As Taliban members and US officials met in Doha, Qatar earlier in January for talks aimed at finding a solution to end the 17-year war in Afghanistan, Khalid Bashari revisited his father’s poems expressing love for his country.
He was 19 when his father was shot dead by unknown people in 2016 in their hometown of Khogyani district in the south of Nangarhar, a province bordering Pakistan.
In one Pashto poem, his father had written:
“Every person here has a story to tell, I swear the Americans are here!
“No one can sleep in peace these days, when the caravan of Americans is here!
“We saw a lot of prisoners, by God, when the caravan of the evil Americans got here!”
Now burdened with domestic responsibilities, Bashari sells wood to feed his family of five, and is concerned about his sisters’ education, security and a stable income.
Meanwhile, in hotels and conference rooms, peace talks are under way and focused on the withdrawal of US troops from Afghanistan.
Like many Afghans, Bashari is tired of hearing talk and wants to see action.
“What we have seen both from Taliban and American troops is horrible,” he told Al Jazeera. “I don’t want to feel the same fear any more, I am scared for my siblings and their future.
“I want people to continue going to school, especially girls. I want my sisters to be educated so that they raise their children well.”
The six-day talks in the Qatari capital ended on Saturday and raised hope among Afghans that the war could finally end, with both US and Taliban officials hailing progress.
However, there are two sticking points for both parties: a ceasefire and the withdrawal of foreign forces.
So far, the Taliban have refused to hold talks with Afghan officials and have stressed on speaking only with the United States. But US officials are attempting to push the Talibanto speak to Afghan officials.
Bashari said he wants peace, whether US troops stay or leave.
“We have been living in a war-zone for too long with constant firing, shelling, raids and air strikes becoming so normal to us. I have seen all of this growing up, how would it be to have peace around us?”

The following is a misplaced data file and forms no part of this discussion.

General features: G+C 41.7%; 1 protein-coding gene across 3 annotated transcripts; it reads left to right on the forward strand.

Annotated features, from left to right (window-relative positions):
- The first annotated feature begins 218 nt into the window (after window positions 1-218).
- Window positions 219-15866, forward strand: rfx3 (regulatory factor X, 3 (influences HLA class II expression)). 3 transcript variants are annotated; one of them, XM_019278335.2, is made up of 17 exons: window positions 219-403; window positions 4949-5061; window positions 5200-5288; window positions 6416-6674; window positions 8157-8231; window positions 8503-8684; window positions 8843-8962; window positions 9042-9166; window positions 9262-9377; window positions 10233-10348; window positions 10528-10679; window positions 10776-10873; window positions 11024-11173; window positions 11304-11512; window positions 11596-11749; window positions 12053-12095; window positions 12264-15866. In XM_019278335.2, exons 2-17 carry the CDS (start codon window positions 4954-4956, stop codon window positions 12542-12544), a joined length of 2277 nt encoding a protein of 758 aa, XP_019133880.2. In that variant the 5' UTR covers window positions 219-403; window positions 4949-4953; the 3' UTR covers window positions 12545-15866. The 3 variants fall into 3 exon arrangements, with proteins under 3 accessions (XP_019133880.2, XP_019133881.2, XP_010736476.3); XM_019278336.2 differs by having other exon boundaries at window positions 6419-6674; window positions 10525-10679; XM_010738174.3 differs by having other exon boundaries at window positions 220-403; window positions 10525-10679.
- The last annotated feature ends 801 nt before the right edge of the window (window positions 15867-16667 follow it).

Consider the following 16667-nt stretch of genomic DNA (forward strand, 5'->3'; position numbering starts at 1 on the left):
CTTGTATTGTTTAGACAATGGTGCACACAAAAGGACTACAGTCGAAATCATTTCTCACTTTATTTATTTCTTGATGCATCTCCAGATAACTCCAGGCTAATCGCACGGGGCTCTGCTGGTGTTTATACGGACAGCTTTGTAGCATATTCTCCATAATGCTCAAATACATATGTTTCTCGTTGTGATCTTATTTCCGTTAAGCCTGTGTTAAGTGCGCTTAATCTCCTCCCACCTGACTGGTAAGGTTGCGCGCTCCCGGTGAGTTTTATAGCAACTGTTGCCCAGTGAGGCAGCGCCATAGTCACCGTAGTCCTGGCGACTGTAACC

Women Al Jazeera interviewed were concerned particularly for their rights if any power is shared with the Taliban.
Midwife Sharifa Sofi said life was challenging for female nurses and doctors during the Taliban’s leadership, from 1996 until 2001, when a US-led invasion toppled the group.
“We want peace but we don’t want the Taliban regime back, it was the worst time for us women as they did not allow women to work,” she said. “Female doctors and nurses were allowed, but they had to be accompanied by their [male legal guardian].”
This peace deal will decide the future of Afghan women
Some women also expressed concern over representation in the diplomatic process; there are no women involved in the talks.
Pashtana Durrani, 20, is an activist who runs LearnAfg, an NGO dedicated to innovation in education with a focus on women’s rights.
She said when the Taliban were removed from power, steps were taken to ensure women’s rights.
“Girls could go to schools, women could go to doctors and most importantly have a voice and vote,” she said.
“This peace deal will decide the future of Afghan women and their position in leadership in politics, in schools, and everywhere … it’s half of the population.
“A peace deal is supposed to be inclusive and open to women rights, meaning they are non-negotiable. Women of Afghanistan can decide for themselves and some men on a table, an exclusive group, cannot decide a half the population’s fate.”
Durrani said if US troops leave, “we might repeat history where women will be beaten, shot in the heads, and their noses cut. Where women will be treated as second class citizens, just because they are women.”
A senior Taliban member, speaking to Al Jazeera anonymously, said the group would strike a moderate tone on women’s education and their right to work.
“It won’t be the same for women like it used to be during our regime in Afghanistan. They will have access to education and will have their rights,” he said.
On Wednesday, Suhail Shaheen, spokesman for the Taliban’s political office in Doha, said in a statement to the Associated Press that they are looking for ways to “coexist with Afghan institutions”.
Shaheen said the Taliban want to live with other Afghans, “tolerate one another and start life like brothers”.
“We believe in an inclusive Afghan world, where all Afghans can see themselves in it,” the statement said.
With both hope and a sense of dread among Afghans, US and Taliban officials have promised to resume talks again in the near future.
But for 45-year-old Kabul resident Schoeib Sabri, the US has failed to bring peace in Afghanistan and is time for the foreign forces to leave.
“The Afghan people have suffered for 17 years facing cruel and horrific events of this war,” he said. “If the US could not bring peace all these years, it is time for them to leave this country.”
Mohsin Khan Momand reported from Kabul for this article.